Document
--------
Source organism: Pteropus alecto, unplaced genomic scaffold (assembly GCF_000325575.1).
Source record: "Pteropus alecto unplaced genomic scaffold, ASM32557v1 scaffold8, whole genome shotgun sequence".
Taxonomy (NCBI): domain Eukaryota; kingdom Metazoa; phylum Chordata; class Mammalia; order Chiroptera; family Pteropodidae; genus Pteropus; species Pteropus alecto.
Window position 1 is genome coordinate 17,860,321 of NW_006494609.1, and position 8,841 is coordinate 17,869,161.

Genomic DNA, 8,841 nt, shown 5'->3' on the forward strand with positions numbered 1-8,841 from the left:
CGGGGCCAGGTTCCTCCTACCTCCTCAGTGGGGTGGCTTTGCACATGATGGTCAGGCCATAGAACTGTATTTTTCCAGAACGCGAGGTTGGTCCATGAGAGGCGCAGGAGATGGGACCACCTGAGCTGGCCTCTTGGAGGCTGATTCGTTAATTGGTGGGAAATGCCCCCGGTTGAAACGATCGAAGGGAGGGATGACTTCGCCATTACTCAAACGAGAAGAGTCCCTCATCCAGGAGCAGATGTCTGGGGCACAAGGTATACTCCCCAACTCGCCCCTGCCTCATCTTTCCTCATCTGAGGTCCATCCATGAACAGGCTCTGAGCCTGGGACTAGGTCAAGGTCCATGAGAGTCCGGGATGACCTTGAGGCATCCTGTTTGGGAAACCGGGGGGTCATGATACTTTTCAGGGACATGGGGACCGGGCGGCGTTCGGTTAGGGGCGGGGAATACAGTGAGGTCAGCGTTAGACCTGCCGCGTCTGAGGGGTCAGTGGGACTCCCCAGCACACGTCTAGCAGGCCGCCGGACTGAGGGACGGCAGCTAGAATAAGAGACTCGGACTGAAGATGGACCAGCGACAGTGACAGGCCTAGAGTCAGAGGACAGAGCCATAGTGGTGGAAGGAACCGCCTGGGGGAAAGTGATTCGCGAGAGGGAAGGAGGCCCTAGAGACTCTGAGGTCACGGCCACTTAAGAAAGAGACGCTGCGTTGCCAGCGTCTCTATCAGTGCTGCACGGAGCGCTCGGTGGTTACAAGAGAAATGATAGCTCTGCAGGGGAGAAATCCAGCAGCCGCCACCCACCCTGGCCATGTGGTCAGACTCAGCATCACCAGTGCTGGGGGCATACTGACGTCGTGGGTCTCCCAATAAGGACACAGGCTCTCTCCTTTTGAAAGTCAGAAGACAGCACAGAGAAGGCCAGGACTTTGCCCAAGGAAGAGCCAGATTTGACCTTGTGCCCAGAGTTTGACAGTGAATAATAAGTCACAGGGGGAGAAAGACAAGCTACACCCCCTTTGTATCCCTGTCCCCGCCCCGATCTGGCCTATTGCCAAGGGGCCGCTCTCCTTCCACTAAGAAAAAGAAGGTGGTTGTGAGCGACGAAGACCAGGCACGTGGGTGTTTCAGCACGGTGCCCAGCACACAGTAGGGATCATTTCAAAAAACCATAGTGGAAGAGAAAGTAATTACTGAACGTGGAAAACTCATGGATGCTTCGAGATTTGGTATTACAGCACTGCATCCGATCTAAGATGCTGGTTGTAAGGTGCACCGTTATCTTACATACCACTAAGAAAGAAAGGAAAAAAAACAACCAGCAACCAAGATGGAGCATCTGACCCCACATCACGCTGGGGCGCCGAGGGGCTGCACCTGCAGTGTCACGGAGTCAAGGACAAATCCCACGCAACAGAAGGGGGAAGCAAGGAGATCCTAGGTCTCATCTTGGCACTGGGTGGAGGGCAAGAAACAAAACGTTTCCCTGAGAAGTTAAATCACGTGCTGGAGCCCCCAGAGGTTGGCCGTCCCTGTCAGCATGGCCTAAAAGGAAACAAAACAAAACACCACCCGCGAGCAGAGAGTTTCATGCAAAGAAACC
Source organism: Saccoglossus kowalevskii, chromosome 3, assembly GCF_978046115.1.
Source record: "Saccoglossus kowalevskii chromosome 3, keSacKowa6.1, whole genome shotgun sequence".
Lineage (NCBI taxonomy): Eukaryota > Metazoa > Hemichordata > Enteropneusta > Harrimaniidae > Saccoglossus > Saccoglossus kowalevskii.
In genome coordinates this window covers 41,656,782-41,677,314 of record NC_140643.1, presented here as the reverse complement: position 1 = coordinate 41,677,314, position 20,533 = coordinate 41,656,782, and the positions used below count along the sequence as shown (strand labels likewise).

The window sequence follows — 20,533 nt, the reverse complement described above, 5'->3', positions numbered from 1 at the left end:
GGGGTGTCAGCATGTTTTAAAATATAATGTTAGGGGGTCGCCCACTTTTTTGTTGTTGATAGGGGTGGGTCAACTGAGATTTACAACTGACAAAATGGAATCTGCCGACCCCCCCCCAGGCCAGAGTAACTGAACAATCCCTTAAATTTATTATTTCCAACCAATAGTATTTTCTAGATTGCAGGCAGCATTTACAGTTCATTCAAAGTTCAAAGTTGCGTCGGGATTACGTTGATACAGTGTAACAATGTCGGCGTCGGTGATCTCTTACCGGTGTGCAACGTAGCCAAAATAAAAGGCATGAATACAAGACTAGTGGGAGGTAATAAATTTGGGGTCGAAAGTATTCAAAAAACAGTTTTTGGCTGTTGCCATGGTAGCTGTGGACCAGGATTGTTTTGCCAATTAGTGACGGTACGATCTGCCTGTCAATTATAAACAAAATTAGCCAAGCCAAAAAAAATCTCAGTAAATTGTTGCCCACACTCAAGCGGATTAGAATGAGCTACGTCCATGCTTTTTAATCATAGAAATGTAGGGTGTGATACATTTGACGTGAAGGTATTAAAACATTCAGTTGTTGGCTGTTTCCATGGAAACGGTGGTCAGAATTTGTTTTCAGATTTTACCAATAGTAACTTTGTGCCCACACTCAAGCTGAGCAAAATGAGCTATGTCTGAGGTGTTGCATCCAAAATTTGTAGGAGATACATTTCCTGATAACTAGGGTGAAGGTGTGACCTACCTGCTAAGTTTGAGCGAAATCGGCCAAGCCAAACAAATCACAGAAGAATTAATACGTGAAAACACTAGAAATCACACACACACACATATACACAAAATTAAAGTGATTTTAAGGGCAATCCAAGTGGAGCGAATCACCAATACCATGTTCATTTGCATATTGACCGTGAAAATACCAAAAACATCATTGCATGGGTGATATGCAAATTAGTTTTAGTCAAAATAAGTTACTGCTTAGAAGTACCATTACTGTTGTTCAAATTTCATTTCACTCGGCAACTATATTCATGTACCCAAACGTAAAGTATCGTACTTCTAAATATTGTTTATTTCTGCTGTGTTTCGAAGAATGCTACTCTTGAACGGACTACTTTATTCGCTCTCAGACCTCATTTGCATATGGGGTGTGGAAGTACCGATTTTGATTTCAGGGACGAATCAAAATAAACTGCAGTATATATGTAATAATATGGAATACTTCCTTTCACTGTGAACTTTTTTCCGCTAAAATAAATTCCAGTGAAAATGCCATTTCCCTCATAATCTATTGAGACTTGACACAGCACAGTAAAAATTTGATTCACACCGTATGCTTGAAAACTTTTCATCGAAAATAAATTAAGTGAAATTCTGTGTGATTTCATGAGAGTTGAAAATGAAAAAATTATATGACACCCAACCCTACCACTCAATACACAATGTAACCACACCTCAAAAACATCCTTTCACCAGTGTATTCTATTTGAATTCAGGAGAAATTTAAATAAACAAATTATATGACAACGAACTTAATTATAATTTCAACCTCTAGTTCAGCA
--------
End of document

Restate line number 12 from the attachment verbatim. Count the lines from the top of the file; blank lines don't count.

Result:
GGGGTGTCAGCATGTTTTAAAATATAATGTTAGGGGGTCGCCCACTTTTTTGTTGTTGATAGGGGTGGGTCAACTGAGATTTACAACTGACAAAATGGAATCTGCCGACCCCCCCCCAGGCCAGAGTAACTGAACAATCCCTTAAATTTATTATTTCCAACCAATAGTATTTTCTAGATTGCAGGCAGCATTTACAGTTCATTCAAAGTTCAAAGTTGCGTCGGGATTACGTTGATACAGTGTAACAATGTCGGCGTCGGTGATCTCTTACCGGTGTGCAACGTAGCCAAAATAAAAGGCATGAATACAAGACTAGTGGGAGGTAATAAATTTGGGGTCGAAAGTATTCAAAAAACAGTTTTTGGCTGTTGCCATGGTAGCTGTGGACCAGGATTGTTTTGCCAATTAGTGACGGTACGATCTGCCTGTCAATTATAAACAAAATTAGCCAAGCCAAAAAAAATCTCAGTAAATTGTTGCCCACACTCAAGCGGATTAGAATGAGCTACGTCCATGCTTTTTAATCATAGAAATGTAGGGTGTGATACATTTGACGTGAAGGTATTAAAACATTCAGTTGTTGGCTGTTTCCATGGAAACGGTGGTCAGAATTTGTTTTCAGATTTTACCAATAGTAACTTTGTGCCCACACTCAAGCTGAGCAAAATGAGCTATGTCTGAGGTGTTGCATCCAAAATTTGTAGGAGATACATTTCCTGATAACTAGGGTGAAGGTGTGACCTACCTGCTAAGTTTGAGCGAAATCGGCCAAGCCAAACAAATCACAGAAGAATTAATACGTGAAAACACTAGAAATCACACACACACACATATACACAAAATTAAAGTGATTTTAAGGGCAATCCAAGTGGAGCGAATCACCAATACCATGTTCATTTGCATATTGACCGTGAAAATACCAAAAACATCATTGCATGGGTGATATGCAAATTAGTTTTAGTCAAAATAAGTTACTGCTTAGAAGTACCATTACTGTTGTTCAAATTTCATTTCACTCGGCAACTATATTCATGTACCCAAACGTAAAGTATCGTACTTCTAAATATTGTTTATTTCTGCTGTGTTTCGAAGAATGCTACTCTTGAACGGACTACTTTATTCGCTCTCAGACCTCATTTGCATATGGGGTGTGGAAGTACCGATTTTGATTTCAGGGACGAATCAAAATAAACTGCAGTATATATGTAATAATATGGAATACTTCCTTTCACTGTGAACTTTTTTCCGCTAAAATAAATTCCAGTGAAAATGCCATTTCCCTCATAATCTATTGAGACTTGACACAGCACAGTAAAAATTTGATTCACACCGTATGCTTGAAAACTTTTCATCGAAAATAAATTAAGTGAAATTCTGTGTGATTTCATGAGAGTTGAAAATGAAAAAATTATATGACACCCAACCCTACCACTCAATACACAATGTAACCACACCTCAAAAACATCCTTTCACCAGTGTATTCTATTTGAATTCAGGAGAAATTTAAATAAACAAATTATATGACAACGAACTTAATTATAATTTCAACCTCTAGTTCAGCA